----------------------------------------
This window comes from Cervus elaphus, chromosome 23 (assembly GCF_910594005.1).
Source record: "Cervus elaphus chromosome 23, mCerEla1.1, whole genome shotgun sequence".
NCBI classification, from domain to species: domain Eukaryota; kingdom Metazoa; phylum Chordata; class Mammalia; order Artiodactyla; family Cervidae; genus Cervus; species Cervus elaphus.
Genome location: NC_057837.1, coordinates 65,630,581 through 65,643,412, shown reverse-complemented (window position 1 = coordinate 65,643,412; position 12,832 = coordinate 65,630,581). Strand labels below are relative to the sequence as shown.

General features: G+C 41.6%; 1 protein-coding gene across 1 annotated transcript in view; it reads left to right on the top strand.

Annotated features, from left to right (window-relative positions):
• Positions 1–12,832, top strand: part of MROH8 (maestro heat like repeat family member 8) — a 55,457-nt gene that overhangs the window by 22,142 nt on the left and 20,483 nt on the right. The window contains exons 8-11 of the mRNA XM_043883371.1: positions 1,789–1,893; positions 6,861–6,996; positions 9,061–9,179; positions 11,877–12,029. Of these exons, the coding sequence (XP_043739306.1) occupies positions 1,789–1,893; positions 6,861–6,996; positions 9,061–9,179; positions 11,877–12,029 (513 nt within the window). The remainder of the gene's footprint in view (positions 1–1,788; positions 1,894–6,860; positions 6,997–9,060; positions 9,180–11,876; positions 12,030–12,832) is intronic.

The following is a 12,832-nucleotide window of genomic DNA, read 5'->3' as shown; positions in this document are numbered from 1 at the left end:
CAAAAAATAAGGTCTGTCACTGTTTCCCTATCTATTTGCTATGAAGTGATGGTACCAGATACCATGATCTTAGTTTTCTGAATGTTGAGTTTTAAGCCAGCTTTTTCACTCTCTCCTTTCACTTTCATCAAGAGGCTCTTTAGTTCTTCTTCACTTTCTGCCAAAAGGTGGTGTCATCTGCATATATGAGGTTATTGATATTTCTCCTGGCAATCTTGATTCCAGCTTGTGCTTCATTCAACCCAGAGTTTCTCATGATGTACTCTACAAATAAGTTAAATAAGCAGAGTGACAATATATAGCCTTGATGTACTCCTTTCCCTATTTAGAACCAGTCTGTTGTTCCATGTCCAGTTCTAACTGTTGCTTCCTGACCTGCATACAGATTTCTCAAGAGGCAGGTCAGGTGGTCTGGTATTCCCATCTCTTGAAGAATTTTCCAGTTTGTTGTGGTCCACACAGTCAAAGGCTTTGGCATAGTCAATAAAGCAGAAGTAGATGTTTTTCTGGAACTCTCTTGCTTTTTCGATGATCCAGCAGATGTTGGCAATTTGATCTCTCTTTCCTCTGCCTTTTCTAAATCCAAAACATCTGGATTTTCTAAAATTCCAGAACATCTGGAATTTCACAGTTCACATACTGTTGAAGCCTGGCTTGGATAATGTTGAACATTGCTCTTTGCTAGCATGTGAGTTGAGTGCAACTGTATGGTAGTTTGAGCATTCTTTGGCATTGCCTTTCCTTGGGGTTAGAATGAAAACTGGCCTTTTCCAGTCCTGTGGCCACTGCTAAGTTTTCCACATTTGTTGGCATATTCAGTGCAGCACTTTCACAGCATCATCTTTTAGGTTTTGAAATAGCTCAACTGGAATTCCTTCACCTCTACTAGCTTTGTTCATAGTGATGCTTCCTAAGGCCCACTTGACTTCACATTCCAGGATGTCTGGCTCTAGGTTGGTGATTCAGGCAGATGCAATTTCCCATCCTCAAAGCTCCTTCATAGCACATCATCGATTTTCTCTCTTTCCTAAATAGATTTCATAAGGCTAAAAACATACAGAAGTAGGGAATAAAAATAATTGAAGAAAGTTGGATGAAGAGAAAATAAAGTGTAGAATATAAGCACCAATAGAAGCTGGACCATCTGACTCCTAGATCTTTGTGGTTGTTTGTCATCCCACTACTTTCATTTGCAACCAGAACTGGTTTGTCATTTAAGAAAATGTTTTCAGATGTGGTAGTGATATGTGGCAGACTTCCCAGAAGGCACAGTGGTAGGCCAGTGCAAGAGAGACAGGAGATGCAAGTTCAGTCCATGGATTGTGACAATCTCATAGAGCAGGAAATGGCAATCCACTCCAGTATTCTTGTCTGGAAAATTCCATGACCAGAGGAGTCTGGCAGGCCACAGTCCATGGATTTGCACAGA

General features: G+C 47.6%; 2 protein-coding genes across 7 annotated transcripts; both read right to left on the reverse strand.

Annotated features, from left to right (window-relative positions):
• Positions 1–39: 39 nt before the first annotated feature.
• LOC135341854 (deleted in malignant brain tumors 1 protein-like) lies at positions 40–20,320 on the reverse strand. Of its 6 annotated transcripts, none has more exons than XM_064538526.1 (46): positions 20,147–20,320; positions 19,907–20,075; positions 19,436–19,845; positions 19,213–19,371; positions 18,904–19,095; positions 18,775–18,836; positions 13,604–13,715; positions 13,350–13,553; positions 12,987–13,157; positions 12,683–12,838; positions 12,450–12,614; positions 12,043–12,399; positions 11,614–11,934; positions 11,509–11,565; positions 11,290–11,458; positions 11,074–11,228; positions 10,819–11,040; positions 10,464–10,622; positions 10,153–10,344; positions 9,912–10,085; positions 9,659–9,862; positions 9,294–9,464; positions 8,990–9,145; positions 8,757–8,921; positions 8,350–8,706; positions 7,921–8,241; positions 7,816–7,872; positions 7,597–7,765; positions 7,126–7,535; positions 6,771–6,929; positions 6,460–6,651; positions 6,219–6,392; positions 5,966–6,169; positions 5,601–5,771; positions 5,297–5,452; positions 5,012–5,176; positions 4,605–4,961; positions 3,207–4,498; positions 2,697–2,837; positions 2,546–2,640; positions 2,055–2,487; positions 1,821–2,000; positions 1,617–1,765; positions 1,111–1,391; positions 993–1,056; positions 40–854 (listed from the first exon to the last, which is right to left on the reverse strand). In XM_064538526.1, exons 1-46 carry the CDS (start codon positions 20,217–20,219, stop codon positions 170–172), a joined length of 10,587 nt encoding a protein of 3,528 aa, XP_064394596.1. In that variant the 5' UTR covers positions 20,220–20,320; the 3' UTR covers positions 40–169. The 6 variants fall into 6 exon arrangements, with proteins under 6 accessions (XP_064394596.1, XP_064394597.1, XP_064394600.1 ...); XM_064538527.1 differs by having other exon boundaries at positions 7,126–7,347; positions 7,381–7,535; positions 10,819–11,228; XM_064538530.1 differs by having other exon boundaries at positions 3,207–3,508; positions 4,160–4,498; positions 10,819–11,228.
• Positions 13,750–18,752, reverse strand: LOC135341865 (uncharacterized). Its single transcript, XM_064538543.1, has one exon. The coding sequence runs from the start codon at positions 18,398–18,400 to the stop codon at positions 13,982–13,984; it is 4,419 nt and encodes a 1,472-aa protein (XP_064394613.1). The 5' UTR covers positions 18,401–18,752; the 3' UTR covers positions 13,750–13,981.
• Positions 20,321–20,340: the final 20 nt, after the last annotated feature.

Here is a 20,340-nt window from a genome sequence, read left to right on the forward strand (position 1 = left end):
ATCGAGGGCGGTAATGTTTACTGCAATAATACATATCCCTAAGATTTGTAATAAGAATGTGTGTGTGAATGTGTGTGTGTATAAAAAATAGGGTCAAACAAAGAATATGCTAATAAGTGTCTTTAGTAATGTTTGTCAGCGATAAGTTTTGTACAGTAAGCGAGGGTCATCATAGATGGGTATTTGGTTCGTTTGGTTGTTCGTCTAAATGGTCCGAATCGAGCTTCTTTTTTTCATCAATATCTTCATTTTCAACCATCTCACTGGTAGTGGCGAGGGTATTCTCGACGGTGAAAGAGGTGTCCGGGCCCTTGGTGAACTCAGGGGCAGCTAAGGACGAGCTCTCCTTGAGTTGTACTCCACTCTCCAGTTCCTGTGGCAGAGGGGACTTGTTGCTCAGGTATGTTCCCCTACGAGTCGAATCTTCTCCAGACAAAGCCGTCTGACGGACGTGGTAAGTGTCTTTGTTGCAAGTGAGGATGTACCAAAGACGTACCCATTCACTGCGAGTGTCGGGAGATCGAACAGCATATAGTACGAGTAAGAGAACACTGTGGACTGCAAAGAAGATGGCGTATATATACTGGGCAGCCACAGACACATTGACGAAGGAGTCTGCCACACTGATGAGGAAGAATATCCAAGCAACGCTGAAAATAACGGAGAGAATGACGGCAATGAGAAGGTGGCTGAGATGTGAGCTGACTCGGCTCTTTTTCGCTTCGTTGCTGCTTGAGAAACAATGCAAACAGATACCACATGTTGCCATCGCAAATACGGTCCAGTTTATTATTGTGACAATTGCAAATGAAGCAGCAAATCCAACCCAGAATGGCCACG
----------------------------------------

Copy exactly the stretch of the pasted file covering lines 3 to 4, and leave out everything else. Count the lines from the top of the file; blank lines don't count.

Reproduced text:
NCBI classification, from domain to species: domain Eukaryota; kingdom Metazoa; phylum Chordata; class Mammalia; order Artiodactyla; family Cervidae; genus Cervus; species Cervus elaphus.
Genome location: NC_057837.1, coordinates 65,630,581 through 65,643,412, shown reverse-complemented (window position 1 = coordinate 65,643,412; position 12,832 = coordinate 65,630,581). Strand labels below are relative to the sequence as shown.